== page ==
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Sorry, just learning Java; but, can someone tell me why I'm getting a "cannot find symbol" error? My code is as follows:

public class NumberHolder {
  public int anInt;
  public float aFloat;

  public NumberHolder(int setAnInt, float setAFloat) {
    setAnInt = anInt;
    setAFloat = aFloat;
  }

  public static void main(String[] args) {
    NumberHolder newNumber = NumberHolder(12, 24F);
  }
}
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Where do you get this error? –  user647772 Aug 6 '12 at 9:41

4 Answers 4

up vote 3 down vote accepted

Looks like you're missing a new before the call to the constructor:

NumberHolder newNumber = new NumberHolder(12, 24F);

EDIT: Also, as Tassos Bassoukos points out in his answer, you need to turn around the assignments in the constructor:

anInt = setAnInt;
aFloat = setAFloat;

Although personally, I like to write my constructors like this:

public NumberHolder(int anInt, float aFloat) {
  this.anInt = anInt;
  this.aFloat = aFloat;
}

This is a matter of style and personal preference, though.

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Duh. Thinking maybe I should sleep and try this tomorrow. Thanks. –  Tayler Mulligan Aug 6 '12 at 9:49
    
That's how I wrote it, but it was saying self assignment, and I changed it. –  Tayler Mulligan Aug 6 '12 at 9:59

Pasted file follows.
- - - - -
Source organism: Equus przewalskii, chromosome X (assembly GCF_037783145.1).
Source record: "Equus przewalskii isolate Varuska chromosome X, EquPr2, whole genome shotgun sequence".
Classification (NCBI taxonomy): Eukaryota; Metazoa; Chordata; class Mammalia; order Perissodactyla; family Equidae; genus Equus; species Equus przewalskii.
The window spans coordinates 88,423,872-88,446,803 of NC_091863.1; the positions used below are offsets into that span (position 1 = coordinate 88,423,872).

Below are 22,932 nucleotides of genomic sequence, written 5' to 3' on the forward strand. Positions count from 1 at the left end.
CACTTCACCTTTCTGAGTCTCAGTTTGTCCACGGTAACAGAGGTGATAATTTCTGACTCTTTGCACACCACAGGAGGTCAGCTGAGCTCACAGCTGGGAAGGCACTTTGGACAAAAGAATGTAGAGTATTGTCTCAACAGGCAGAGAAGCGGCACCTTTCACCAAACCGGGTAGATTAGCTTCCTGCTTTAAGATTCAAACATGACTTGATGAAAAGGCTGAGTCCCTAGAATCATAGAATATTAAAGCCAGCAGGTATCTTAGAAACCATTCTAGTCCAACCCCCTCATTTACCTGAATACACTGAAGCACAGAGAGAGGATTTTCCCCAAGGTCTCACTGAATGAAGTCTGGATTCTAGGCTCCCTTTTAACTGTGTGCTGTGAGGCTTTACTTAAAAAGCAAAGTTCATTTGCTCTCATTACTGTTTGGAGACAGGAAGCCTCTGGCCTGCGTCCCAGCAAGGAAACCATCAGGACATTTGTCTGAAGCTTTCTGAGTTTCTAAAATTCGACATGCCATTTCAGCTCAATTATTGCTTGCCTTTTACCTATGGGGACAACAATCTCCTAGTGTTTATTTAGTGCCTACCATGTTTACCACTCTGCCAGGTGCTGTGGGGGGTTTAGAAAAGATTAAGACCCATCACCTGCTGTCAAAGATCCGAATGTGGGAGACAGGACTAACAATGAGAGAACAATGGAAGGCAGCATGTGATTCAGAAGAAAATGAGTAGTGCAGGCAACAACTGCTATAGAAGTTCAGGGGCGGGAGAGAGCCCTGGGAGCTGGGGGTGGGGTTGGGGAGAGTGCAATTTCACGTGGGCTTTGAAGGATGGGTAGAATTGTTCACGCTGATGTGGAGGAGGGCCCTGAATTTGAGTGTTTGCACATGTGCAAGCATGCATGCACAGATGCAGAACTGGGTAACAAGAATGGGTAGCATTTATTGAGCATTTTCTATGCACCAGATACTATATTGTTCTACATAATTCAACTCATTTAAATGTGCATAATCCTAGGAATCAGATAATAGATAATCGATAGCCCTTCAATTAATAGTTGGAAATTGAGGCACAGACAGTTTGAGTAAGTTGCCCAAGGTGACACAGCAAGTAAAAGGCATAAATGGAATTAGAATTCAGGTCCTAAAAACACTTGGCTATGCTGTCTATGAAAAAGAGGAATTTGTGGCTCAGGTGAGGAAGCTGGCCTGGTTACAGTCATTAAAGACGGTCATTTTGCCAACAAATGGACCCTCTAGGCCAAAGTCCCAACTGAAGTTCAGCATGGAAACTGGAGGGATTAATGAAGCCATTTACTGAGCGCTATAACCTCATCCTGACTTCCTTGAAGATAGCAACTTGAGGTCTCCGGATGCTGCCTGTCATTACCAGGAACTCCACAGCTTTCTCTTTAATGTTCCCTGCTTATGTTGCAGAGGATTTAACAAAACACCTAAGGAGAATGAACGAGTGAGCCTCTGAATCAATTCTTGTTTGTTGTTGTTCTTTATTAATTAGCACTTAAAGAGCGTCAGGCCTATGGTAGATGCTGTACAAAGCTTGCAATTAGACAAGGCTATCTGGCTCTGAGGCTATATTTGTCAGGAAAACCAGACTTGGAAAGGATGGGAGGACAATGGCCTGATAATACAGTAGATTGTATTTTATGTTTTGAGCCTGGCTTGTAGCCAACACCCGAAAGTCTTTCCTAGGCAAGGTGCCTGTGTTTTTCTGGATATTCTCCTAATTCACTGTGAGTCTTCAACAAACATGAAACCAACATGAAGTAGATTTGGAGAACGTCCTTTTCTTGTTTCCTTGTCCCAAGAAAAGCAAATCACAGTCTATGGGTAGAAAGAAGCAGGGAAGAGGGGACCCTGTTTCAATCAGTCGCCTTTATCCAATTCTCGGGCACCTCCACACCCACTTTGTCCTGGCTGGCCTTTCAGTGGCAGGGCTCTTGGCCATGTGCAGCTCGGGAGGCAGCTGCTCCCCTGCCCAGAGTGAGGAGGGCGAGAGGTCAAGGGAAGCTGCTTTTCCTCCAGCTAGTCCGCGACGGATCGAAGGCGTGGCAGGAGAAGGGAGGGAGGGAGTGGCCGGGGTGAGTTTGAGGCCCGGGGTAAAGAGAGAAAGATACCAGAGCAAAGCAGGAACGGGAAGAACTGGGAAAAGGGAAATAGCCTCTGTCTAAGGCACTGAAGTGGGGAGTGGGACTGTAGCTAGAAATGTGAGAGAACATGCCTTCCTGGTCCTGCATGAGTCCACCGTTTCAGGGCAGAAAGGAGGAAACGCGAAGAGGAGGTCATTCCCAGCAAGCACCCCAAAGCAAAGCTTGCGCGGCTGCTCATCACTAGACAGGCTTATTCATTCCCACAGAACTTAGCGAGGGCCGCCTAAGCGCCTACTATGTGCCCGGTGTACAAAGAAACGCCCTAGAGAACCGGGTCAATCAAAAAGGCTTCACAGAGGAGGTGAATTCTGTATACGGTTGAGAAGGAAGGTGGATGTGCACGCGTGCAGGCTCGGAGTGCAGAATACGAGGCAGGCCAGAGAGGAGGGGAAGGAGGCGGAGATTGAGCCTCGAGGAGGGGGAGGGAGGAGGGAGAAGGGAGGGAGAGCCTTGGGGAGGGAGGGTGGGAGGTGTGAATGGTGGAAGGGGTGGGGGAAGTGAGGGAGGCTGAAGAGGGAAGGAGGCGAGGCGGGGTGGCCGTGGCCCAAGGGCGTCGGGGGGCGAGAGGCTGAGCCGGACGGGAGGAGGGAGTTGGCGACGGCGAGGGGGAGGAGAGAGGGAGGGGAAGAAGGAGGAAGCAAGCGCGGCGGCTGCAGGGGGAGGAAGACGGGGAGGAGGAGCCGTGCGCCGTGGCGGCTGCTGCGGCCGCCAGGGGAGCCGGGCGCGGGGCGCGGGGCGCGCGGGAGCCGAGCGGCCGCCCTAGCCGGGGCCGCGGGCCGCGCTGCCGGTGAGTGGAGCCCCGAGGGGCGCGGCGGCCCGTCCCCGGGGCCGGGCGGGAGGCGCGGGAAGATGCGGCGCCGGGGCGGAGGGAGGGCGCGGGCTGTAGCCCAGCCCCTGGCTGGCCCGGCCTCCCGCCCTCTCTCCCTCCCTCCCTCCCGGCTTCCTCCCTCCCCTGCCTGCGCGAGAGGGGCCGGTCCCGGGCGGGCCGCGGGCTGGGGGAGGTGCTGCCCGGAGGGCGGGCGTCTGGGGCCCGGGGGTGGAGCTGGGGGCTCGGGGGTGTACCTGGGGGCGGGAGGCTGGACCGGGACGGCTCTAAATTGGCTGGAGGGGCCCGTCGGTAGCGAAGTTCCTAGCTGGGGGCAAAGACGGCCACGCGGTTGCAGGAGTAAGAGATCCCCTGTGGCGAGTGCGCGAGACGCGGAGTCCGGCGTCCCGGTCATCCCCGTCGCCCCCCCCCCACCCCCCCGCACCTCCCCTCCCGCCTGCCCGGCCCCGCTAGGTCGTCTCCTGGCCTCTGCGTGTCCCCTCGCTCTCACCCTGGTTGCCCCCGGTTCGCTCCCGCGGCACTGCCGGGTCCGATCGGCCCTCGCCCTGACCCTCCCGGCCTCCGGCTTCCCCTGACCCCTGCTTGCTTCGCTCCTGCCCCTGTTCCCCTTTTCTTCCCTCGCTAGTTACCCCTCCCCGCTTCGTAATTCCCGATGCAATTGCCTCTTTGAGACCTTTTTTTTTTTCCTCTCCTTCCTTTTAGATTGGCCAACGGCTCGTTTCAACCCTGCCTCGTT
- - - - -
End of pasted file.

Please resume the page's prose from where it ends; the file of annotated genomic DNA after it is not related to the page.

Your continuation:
It's important to know that this.anInt refers to the field, but anInt refers to the parameter. So, the first one needs a this. in front of it, but the second one cannot have one, or else it won't work. –  jqno Aug 6 '12 at 10:00
    
Sorry, but I don't entirely understand this. this.anInt refers to the field which is contained in the class, whereas anInt only refers to the parameter in your block? –  Tayler Mulligan Aug 6 '12 at 10:14
    
Exactly :). The parameters "shadow" the fields with the same name, but by writing this. in front of them, you force the compiler to look at the containing class instead of the parameters. –  jqno Aug 6 '12 at 10:45

Since

public NumberHolder(int anInt, float aFloat);

is a constructor and not an ordenary method, you need to use the keyword new in order to obtain the actual object. You are calling it like a method and you don't have any method named NumberHolder (but it would be valid if you'd have)

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Beyond the new keyword that you're missing, the assignment in the constructor should be the other way around.

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You need to instanciate new objects with the new keyword.

public class NumberHolder {
    public int anInt;
    public float aFloat;

    public NumberHolder(int anInt, float aFloat) {
        this.anInt = anInt;
        this.aFloat = aFloat;

    }

    public static void main(String[] args) {
        NumberHolder newNumber = new NumberHolder(12, 24F);
    }

}
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